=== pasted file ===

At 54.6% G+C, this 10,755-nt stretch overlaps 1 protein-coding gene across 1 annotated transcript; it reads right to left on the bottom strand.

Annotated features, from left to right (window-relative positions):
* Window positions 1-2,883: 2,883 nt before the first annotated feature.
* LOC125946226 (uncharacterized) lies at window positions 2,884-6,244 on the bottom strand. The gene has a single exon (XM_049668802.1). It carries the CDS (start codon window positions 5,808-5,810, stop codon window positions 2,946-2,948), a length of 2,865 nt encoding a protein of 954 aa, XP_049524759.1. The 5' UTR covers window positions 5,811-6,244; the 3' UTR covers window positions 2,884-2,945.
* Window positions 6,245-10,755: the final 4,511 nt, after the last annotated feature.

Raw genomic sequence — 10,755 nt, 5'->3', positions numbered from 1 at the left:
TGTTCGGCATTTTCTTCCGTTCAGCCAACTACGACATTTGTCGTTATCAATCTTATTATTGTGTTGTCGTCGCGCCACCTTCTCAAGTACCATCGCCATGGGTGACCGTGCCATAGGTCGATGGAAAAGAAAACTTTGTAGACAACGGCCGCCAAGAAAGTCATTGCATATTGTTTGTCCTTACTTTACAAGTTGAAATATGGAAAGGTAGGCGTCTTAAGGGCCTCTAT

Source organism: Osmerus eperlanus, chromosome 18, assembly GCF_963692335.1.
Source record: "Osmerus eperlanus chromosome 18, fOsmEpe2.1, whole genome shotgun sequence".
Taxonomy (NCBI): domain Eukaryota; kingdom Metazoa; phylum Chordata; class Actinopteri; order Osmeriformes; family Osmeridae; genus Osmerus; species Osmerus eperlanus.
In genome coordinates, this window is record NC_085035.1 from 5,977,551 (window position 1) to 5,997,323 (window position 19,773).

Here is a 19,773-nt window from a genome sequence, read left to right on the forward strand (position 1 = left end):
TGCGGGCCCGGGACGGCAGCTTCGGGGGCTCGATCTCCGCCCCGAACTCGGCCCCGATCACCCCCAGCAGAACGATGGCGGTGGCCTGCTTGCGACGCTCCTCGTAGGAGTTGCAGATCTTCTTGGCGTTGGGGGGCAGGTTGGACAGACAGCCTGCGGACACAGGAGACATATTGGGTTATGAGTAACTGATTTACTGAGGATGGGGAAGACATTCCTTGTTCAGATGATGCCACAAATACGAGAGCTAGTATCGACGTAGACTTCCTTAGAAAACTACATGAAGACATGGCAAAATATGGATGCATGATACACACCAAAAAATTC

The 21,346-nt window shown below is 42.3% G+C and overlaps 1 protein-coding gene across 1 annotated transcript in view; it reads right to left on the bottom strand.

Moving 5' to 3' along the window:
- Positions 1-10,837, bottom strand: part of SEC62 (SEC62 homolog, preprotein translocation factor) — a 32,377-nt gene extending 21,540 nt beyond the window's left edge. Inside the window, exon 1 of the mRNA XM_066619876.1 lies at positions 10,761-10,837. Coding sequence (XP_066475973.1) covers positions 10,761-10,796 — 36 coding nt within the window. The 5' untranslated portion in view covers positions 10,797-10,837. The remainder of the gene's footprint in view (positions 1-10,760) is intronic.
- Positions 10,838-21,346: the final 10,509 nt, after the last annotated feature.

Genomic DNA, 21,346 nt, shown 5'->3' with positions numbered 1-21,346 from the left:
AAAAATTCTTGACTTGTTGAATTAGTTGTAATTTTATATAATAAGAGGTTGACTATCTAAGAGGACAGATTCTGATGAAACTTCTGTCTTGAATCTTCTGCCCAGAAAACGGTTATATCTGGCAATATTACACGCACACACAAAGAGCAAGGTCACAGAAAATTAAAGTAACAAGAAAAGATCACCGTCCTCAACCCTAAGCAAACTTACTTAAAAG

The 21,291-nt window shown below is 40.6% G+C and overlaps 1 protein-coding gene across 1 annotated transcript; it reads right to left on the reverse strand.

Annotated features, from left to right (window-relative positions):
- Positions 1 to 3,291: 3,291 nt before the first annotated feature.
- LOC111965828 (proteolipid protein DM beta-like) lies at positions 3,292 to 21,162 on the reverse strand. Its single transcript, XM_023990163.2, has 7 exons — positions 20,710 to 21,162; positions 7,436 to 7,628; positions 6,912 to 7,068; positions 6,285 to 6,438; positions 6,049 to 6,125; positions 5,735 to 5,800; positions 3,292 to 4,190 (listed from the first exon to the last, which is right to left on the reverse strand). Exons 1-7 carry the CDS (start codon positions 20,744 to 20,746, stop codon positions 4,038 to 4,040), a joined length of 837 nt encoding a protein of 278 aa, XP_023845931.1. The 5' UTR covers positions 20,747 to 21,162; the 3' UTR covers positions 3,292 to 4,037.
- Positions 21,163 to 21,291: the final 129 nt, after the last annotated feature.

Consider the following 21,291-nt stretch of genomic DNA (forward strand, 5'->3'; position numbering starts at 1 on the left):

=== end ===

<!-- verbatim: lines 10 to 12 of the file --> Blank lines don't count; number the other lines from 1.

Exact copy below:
Taxonomy (NCBI): domain Eukaryota; kingdom Metazoa; phylum Chordata; class Actinopteri; order Osmeriformes; family Osmeridae; genus Osmerus; species Osmerus eperlanus.
In genome coordinates, this window is record NC_085035.1 from 5,977,551 (window position 1) to 5,997,323 (window position 19,773).

Here is a 19,773-nt window from a genome sequence, read left to right on the forward strand (position 1 = left end):